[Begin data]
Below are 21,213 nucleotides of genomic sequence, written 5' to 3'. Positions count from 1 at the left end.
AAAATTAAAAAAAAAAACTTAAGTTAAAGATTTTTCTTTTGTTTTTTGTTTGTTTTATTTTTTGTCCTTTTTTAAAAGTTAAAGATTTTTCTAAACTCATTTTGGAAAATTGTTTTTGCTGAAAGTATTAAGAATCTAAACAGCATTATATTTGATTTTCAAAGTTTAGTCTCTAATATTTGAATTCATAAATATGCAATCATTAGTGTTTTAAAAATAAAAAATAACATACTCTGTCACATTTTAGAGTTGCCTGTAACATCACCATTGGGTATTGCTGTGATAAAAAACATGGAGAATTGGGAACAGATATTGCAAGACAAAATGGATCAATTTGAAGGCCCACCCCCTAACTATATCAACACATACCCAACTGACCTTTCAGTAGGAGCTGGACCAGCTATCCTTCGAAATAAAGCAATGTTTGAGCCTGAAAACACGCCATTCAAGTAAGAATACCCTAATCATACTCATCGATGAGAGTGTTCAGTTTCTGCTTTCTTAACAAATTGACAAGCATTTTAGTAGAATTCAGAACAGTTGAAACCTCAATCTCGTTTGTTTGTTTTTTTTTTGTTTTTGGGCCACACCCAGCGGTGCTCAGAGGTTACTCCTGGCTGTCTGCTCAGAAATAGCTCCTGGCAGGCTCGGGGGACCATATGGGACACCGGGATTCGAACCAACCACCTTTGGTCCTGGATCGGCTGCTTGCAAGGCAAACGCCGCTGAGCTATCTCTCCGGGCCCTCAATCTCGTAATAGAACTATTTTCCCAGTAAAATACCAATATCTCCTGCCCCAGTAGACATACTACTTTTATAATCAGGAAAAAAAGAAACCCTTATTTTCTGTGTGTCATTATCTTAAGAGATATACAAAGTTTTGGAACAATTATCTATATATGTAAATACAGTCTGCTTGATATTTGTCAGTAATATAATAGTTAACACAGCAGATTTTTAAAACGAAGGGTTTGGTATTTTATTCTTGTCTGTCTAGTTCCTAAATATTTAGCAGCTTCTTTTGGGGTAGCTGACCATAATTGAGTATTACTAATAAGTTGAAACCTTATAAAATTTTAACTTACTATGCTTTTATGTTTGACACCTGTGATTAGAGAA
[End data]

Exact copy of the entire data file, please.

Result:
Below are 21,213 nucleotides of genomic sequence, written 5' to 3'. Positions count from 1 at the left end.
AAAATTAAAAAAAAAAACTTAAGTTAAAGATTTTTCTTTTGTTTTTTGTTTGTTTTATTTTTTGTCCTTTTTTAAAAGTTAAAGATTTTTCTAAACTCATTTTGGAAAATTGTTTTTGCTGAAAGTATTAAGAATCTAAACAGCATTATATTTGATTTTCAAAGTTTAGTCTCTAATATTTGAATTCATAAATATGCAATCATTAGTGTTTTAAAAATAAAAAATAACATACTCTGTCACATTTTAGAGTTGCCTGTAACATCACCATTGGGTATTGCTGTGATAAAAAACATGGAGAATTGGGAACAGATATTGCAAGACAAAATGGATCAATTTGAAGGCCCACCCCCTAACTATATCAACACATACCCAACTGACCTTTCAGTAGGAGCTGGACCAGCTATCCTTCGAAATAAAGCAATGTTTGAGCCTGAAAACACGCCATTCAAGTAAGAATACCCTAATCATACTCATCGATGAGAGTGTTCAGTTTCTGCTTTCTTAACAAATTGACAAGCATTTTAGTAGAATTCAGAACAGTTGAAACCTCAATCTCGTTTGTTTGTTTTTTTTTTGTTTTTGGGCCACACCCAGCGGTGCTCAGAGGTTACTCCTGGCTGTCTGCTCAGAAATAGCTCCTGGCAGGCTCGGGGGACCATATGGGACACCGGGATTCGAACCAACCACCTTTGGTCCTGGATCGGCTGCTTGCAAGGCAAACGCCGCTGAGCTATCTCTCCGGGCCCTCAATCTCGTAATAGAACTATTTTCCCAGTAAAATACCAATATCTCCTGCCCCAGTAGACATACTACTTTTATAATCAGGAAAAAAAGAAACCCTTATTTTCTGTGTGTCATTATCTTAAGAGATATACAAAGTTTTGGAACAATTATCTATATATGTAAATACAGTCTGCTTGATATTTGTCAGTAATATAATAGTTAACACAGCAGATTTTTAAAACGAAGGGTTTGGTATTTTATTCTTGTCTGTCTAGTTCCTAAATATTTAGCAGCTTCTTTTGGGGTAGCTGACCATAATTGAGTATTACTAATAAGTTGAAACCTTATAAAATTTTAACTTACTATGCTTTTATGTTTGACACCTGTGATTAGAGAA